It might seem like an obvious question, but the first thing to establish before you chase somebody for payment is whether or not they actually owe you anything. Although that sounds like it would be pretty clear, it’s not always that simple – you might have sent the invoice to the wrong place, or forgottenRead More
It might seem like an obvious question, but the first thing to establish before you chase somebody for payment is whether or not they actually owe you anything.
Although that sounds like it would be pretty clear, it’s not always that simple – you might have sent the invoice to the wrong place, or forgotten to send it at all, or simply missed the payment when it came into your account.
These are the hallmarks of good and bad credit control; ensuring that invoices are correct and are received by the customer, and checking that payments received correspond to those invoices so they can be ticked off in your records.
You might also have a problem if a customer has disputed the goods or services delivered, or the amount of money stated on the invoice – so if you receive any enquiries about such things, make sure to investigate promptly so a corrected invoice can be issued if necessary.
However, a customer should not retrospectively use a ‘dispute’ as an excuse for not paying, if they never raised that dispute with you when the invoice was first sent out.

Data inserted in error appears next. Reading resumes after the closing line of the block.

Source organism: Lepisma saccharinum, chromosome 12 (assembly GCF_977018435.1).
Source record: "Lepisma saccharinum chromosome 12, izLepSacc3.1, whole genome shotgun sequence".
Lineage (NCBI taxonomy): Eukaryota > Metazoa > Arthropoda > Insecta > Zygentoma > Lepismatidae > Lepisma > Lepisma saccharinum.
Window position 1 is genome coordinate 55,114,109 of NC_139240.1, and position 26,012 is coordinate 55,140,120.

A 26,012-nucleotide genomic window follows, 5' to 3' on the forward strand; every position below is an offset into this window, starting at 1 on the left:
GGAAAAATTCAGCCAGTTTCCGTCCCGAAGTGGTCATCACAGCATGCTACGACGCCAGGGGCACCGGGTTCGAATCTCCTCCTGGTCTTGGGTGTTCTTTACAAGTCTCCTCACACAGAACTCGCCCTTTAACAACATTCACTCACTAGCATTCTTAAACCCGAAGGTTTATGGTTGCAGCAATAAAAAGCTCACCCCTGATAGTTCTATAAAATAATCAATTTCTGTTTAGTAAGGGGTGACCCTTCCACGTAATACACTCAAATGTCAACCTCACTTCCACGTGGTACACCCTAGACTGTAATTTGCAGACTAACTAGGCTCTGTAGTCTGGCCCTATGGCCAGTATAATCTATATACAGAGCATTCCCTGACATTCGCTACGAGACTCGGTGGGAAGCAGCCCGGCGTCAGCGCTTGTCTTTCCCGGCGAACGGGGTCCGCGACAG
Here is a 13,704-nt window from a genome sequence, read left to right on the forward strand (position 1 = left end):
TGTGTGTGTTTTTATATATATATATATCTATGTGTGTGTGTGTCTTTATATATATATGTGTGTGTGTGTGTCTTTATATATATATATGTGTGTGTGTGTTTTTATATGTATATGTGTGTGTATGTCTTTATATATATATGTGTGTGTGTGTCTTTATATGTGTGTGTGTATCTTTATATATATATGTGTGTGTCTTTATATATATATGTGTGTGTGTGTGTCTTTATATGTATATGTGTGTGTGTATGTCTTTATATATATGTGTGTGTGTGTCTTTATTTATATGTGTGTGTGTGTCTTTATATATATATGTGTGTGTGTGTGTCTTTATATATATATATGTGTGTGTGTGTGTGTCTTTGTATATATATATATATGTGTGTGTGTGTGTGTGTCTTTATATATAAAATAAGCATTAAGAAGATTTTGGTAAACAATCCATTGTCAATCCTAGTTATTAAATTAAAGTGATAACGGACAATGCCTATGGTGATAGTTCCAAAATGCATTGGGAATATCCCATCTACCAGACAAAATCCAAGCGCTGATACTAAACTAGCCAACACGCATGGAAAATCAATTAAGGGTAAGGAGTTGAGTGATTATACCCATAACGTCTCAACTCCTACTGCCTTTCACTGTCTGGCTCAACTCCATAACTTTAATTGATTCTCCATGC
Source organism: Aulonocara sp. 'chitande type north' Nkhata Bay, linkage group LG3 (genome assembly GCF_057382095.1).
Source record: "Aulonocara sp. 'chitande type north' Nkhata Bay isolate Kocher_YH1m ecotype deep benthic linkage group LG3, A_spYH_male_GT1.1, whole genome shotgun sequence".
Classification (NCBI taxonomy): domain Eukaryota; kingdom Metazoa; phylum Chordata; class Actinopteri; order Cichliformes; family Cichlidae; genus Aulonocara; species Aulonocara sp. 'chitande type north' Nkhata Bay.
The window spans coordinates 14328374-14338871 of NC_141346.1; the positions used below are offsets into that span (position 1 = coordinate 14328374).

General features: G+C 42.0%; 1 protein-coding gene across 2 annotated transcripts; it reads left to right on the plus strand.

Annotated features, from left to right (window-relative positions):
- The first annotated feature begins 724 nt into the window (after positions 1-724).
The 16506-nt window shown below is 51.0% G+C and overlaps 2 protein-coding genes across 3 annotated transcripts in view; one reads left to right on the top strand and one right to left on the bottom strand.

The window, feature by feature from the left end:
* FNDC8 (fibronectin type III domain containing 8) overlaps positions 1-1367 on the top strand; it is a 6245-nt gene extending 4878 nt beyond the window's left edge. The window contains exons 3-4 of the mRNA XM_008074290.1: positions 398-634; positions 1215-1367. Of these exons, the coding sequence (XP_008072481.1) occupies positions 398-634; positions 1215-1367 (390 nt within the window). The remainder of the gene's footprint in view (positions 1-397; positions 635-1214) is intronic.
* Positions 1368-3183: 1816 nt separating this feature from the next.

When it comes to chasing for money you are owed, it is still essential to know all of the details mentioned above, as it helps to put you in control of pursuing the payment.
For instance, if you know the precise amount owed, when the invoice was issued, when the deadline elapsed and who the correct individual is who should be authorising the payment, it should be much easier to approach that individual – whether on the phone or in writing – and ask where your money is.
In some instances (genuinely) it is an oversight, or a scheduling error, or some other minor mistake that is easily fixed, and you will receive your money immediately when you have notified the client – but these instances are admittedly quite rare.
You might have to wait for the customer’s accounts department’s next scheduled payments date, and if these are only once a month that could theoretically mean waiting a few weeks beyond your agreed deadline date – but again, if this is a genuine reason, you should really expect to see the payment within a few days of going overdue.
When you are owed money with no indication that payment is impending, then you might want to consider more formal action – and a debt recovery company can help by making the necessary phone calls and sending out strongly worded letters.
These genuinely work in a large number of cases, even without the threat of court action; so if you are owed money, it’s time to tool up and go to work pursuing the debtor for payment.